Organizations provide useful content to their members through many channels – content marketing at its best.
But what qualifies as ‘useful’ has changed in the face of the abundance of information available on the web, which is often free, and also due to the changing face of membership.
Many association magazines are received as part of the membership dues and this indirect relationship can result in lessened engagement with your publication. That combined with the ever-changing consumer habits indicates that the way in which association magazines are curated, leveraged and marketed needs to evolve.
In an Internet-exclusive episode of Music Business Radio, Seth Godin discussed his ideas about the music business, which has certainly been facing a crisis of evolution.
MBR listed these three of the ‘shocking’ ideas that Seth offered about the music business:
- the Internet is the biggest radio of all time;
- buyers have decided that they’re not going to pay for music the same way they used to, and;
- being ‘signed’ offers no advantage over being independent.
I imagine that was scary stuff to music execs, but change happens and we have heard it many times: you evolve or die. Association execs have some frightful futures to consider too, they are also facing a crisis of evolution. Staying relevant in the hyper-connected business environment demands new ways of engagement.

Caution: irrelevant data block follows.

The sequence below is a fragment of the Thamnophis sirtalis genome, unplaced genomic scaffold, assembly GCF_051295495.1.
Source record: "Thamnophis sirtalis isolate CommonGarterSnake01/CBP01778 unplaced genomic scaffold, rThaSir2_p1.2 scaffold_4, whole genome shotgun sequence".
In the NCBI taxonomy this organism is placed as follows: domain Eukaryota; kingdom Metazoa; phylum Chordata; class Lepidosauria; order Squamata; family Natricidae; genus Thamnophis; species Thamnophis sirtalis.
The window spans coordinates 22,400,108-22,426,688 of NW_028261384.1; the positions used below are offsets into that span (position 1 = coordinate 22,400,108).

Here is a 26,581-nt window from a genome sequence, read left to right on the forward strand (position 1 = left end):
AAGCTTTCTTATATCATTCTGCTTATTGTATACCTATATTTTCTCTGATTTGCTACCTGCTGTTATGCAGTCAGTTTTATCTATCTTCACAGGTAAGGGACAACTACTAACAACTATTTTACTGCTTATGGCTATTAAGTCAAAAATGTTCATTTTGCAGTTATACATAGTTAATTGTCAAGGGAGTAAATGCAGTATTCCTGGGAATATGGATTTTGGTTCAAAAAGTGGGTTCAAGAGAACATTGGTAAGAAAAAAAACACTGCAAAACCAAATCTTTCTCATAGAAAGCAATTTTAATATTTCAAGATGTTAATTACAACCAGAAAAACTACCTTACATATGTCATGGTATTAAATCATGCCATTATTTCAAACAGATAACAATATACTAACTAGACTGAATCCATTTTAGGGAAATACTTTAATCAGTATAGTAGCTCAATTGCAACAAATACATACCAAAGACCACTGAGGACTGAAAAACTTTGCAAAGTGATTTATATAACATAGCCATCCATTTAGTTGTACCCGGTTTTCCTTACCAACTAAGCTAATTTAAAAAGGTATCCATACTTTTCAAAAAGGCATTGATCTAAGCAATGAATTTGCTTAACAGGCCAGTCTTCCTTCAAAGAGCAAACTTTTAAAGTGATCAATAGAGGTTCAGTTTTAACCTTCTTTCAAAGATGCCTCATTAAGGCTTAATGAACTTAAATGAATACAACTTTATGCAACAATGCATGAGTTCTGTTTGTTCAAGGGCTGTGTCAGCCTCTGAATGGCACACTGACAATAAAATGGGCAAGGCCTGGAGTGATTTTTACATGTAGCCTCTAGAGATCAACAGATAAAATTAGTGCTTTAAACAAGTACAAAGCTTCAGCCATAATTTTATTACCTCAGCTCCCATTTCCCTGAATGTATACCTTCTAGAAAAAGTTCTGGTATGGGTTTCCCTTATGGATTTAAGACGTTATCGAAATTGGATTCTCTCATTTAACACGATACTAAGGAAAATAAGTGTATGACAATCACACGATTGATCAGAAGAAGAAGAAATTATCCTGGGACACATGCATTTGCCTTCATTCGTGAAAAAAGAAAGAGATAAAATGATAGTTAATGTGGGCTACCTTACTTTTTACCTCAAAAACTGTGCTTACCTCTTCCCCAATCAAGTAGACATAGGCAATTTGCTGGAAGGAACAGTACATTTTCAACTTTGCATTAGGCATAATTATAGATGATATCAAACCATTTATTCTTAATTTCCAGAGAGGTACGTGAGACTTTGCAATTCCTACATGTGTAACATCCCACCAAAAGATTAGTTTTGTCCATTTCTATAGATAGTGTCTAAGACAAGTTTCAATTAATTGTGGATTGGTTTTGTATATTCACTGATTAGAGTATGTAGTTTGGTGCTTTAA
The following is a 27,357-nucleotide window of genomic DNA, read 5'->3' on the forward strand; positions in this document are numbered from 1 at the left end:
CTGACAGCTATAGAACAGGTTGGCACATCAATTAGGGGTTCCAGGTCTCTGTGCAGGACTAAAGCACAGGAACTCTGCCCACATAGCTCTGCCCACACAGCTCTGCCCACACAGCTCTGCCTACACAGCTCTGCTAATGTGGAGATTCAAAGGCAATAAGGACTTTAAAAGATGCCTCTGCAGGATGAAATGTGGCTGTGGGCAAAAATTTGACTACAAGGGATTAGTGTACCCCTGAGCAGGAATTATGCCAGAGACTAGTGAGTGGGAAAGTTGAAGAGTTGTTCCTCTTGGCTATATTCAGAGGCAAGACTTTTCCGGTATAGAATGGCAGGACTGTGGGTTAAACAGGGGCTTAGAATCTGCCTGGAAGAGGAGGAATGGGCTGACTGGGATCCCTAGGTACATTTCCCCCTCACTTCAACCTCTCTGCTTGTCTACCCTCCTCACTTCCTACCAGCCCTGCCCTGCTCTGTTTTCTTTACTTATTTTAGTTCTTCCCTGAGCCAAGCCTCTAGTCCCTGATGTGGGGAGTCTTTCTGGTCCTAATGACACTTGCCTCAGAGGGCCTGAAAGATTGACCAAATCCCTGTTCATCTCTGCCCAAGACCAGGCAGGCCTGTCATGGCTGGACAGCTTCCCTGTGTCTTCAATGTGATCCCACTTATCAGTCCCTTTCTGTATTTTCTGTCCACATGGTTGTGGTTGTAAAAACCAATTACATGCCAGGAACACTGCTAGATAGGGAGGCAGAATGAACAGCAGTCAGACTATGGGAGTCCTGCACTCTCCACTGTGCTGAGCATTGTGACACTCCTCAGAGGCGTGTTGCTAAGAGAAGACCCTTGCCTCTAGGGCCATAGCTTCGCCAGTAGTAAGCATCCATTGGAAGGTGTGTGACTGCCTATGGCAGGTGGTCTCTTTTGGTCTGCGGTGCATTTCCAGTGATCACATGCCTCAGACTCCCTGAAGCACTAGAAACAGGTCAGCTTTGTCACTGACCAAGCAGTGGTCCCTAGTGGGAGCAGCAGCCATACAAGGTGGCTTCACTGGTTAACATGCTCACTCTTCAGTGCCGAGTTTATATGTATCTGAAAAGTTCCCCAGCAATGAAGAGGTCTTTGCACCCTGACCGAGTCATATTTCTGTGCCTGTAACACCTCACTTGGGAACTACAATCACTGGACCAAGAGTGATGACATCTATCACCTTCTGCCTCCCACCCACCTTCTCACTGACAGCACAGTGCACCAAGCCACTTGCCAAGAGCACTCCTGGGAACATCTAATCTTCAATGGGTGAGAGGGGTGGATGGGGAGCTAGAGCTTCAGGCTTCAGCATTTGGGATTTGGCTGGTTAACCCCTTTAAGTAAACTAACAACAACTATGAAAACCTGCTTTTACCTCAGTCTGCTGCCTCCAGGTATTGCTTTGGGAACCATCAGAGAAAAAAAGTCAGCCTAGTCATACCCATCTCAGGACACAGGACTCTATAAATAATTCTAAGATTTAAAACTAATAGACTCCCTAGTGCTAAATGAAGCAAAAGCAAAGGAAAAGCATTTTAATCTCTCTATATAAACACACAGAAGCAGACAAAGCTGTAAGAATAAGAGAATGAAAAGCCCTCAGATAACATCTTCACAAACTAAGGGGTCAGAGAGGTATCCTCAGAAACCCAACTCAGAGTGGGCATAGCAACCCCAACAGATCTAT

What are the shocking ideas for associations? Here are our four:
- A lot of your most valuable content must be available to nonmembers (aka prospects).
- Crowdsource content ideas in addition to your content from your members. The line where your association stops and the membership starts needs to blur.
- Your content calendar should be driven by your sales and marketing needs, which means the association’s short-term business goals.
- Partner with your competitors: it will make each of you better, deliver more value to your audiences, and help you recognize where you should be focused to remain the leader in your niche.
Associations invest in creating magazines to provide information that their members value in order to keep them as members. And retention is the name of the game. Because if they stay, they do so for a reason that underscores your value. Almost anyone can get a new member — but can they keep them?